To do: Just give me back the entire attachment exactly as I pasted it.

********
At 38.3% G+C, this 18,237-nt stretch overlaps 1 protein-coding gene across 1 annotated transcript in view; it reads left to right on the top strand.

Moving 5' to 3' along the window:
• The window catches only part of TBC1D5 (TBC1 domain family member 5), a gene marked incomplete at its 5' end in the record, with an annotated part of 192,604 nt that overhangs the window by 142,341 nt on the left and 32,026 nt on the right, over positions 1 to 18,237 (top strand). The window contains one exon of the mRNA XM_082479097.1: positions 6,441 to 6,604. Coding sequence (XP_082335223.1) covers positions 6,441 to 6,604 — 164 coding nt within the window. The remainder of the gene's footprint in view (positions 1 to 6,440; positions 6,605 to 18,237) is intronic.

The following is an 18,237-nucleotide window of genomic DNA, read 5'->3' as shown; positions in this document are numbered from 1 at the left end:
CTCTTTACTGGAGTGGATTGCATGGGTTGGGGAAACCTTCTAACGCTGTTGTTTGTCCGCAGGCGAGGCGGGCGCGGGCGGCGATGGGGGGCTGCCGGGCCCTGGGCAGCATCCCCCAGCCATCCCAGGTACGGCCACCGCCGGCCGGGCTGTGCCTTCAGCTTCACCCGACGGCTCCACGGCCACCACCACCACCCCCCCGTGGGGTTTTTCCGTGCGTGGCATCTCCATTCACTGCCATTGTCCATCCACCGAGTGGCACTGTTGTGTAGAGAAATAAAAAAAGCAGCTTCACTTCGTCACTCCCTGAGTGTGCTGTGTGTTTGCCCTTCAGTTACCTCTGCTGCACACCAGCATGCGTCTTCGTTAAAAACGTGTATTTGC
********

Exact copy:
At 38.3% G+C, this 18,237-nt stretch overlaps 1 protein-coding gene across 1 annotated transcript in view; it reads left to right on the top strand.

Moving 5' to 3' along the window:
• The window catches only part of TBC1D5 (TBC1 domain family member 5), a gene marked incomplete at its 5' end in the record, with an annotated part of 192,604 nt that overhangs the window by 142,341 nt on the left and 32,026 nt on the right, over positions 1 to 18,237 (top strand). The window contains one exon of the mRNA XM_082479097.1: positions 6,441 to 6,604. Coding sequence (XP_082335223.1) covers positions 6,441 to 6,604 — 164 coding nt within the window. The remainder of the gene's footprint in view (positions 1 to 6,440; positions 6,605 to 18,237) is intronic.

The following is an 18,237-nucleotide window of genomic DNA, read 5'->3' as shown; positions in this document are numbered from 1 at the left end:
CTCTTTACTGGAGTGGATTGCATGGGTTGGGGAAACCTTCTAACGCTGTTGTTTGTCCGCAGGCGAGGCGGGCGCGGGCGGCGATGGGGGGCTGCCGGGCCCTGGGCAGCATCCCCCAGCCATCCCAGGTACGGCCACCGCCGGCCGGGCTGTGCCTTCAGCTTCACCCGACGGCTCCACGGCCACCACCACCACCCCCCCGTGGGGTTTTTCCGTGCGTGGCATCTCCATTCACTGCCATTGTCCATCCACCGAGTGGCACTGTTGTGTAGAGAAATAAAAAAAGCAGCTTCACTTCGTCACTCCCTGAGTGTGCTGTGTGTTTGCCCTTCAGTTACCTCTGCTGCACACCAGCATGCGTCTTCGTTAAAAACGTGTATTTGC